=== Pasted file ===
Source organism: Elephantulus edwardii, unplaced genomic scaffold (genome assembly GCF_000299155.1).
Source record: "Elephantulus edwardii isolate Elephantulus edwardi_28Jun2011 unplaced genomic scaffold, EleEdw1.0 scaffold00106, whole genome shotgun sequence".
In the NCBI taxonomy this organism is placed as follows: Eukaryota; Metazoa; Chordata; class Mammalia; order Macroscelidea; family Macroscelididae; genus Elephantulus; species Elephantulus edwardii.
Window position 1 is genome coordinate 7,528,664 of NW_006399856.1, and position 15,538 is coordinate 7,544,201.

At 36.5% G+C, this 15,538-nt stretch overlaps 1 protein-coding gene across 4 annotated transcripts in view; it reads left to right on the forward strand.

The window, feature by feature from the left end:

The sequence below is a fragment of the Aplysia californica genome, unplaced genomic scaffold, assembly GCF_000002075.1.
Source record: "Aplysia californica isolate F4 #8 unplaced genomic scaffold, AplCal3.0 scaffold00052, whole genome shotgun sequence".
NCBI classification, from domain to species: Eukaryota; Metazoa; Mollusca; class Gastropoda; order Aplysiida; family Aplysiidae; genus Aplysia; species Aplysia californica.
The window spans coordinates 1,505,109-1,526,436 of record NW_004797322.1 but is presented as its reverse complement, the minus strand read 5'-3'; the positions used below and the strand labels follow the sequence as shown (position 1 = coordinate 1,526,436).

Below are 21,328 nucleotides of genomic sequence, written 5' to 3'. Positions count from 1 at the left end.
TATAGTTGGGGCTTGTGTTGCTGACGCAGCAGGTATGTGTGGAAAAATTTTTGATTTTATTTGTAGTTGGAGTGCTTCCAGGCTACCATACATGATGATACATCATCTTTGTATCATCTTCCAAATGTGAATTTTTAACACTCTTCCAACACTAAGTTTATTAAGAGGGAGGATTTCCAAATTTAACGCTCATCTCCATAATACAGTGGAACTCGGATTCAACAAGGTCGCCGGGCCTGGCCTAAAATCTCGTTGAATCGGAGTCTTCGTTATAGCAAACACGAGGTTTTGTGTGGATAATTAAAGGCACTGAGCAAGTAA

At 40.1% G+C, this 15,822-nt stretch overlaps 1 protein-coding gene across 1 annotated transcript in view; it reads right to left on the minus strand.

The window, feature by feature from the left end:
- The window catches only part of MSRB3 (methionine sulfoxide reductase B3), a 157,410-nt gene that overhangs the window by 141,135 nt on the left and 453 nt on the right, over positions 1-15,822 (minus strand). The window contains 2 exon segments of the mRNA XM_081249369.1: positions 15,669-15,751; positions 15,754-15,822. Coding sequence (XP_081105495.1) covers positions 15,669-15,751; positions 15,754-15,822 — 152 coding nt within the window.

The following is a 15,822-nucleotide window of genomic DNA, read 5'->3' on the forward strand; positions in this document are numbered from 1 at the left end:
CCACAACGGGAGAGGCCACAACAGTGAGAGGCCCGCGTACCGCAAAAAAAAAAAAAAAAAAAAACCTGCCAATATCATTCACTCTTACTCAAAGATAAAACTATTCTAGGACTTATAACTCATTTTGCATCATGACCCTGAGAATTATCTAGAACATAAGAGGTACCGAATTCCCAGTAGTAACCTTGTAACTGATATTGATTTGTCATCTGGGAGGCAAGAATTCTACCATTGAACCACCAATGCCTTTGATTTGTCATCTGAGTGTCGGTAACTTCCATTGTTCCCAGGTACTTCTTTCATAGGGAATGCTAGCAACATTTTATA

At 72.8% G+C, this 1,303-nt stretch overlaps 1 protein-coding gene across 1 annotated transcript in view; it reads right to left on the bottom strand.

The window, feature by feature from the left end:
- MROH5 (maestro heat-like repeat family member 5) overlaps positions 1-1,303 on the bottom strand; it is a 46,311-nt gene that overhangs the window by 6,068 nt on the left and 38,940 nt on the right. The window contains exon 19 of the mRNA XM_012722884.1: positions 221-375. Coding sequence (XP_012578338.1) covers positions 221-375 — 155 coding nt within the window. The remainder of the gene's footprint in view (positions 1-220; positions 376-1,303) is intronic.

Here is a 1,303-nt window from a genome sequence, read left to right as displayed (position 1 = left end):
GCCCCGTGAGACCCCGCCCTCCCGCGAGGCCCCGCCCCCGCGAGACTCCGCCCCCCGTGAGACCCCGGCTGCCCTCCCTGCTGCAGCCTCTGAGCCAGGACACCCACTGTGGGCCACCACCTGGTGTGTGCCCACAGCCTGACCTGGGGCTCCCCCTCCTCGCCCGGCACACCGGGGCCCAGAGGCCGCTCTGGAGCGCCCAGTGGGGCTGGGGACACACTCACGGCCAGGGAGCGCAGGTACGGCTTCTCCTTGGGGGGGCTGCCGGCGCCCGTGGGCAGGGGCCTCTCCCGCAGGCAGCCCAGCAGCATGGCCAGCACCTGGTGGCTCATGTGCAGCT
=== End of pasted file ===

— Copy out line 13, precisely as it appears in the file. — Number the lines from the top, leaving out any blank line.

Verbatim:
At 40.1% G+C, this 15,822-nt stretch overlaps 1 protein-coding gene across 1 annotated transcript in view; it reads right to left on the minus strand.